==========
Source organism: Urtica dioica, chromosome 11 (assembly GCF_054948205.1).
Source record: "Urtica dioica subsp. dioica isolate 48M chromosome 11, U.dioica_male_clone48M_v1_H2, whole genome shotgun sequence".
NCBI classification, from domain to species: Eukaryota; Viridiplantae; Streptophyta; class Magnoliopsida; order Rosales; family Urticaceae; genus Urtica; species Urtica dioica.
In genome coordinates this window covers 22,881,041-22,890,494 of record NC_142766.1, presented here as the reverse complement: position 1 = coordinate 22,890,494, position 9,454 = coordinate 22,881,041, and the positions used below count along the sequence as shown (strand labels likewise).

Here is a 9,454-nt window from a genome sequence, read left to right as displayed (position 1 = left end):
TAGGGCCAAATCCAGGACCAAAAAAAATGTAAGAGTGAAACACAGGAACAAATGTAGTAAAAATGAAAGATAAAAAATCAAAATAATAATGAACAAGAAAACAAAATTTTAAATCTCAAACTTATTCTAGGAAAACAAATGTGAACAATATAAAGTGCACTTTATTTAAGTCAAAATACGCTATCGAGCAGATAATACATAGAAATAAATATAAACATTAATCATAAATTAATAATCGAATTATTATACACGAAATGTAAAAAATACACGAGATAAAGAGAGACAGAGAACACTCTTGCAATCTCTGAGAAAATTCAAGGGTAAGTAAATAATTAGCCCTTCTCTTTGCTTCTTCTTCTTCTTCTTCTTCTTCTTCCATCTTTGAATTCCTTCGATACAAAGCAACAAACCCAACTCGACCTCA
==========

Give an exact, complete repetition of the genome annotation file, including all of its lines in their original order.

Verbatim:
Source organism: Urtica dioica, chromosome 11 (assembly GCF_054948205.1).
Source record: "Urtica dioica subsp. dioica isolate 48M chromosome 11, U.dioica_male_clone48M_v1_H2, whole genome shotgun sequence".
NCBI classification, from domain to species: Eukaryota; Viridiplantae; Streptophyta; class Magnoliopsida; order Rosales; family Urticaceae; genus Urtica; species Urtica dioica.
In genome coordinates this window covers 22,881,041-22,890,494 of record NC_142766.1, presented here as the reverse complement: position 1 = coordinate 22,890,494, position 9,454 = coordinate 22,881,041, and the positions used below count along the sequence as shown (strand labels likewise).

Here is a 9,454-nt window from a genome sequence, read left to right as displayed (position 1 = left end):
TAGGGCCAAATCCAGGACCAAAAAAAATGTAAGAGTGAAACACAGGAACAAATGTAGTAAAAATGAAAGATAAAAAATCAAAATAATAATGAACAAGAAAACAAAATTTTAAATCTCAAACTTATTCTAGGAAAACAAATGTGAACAATATAAAGTGCACTTTATTTAAGTCAAAATACGCTATCGAGCAGATAATACATAGAAATAAATATAAACATTAATCATAAATTAATAATCGAATTATTATACACGAAATGTAAAAAATACACGAGATAAAGAGAGACAGAGAACACTCTTGCAATCTCTGAGAAAATTCAAGGGTAAGTAAATAATTAGCCCTTCTCTTTGCTTCTTCTTCTTCTTCTTCTTCTTCTTCCATCTTTGAATTCCTTCGATACAAAGCAACAAACCCAACTCGACCTCA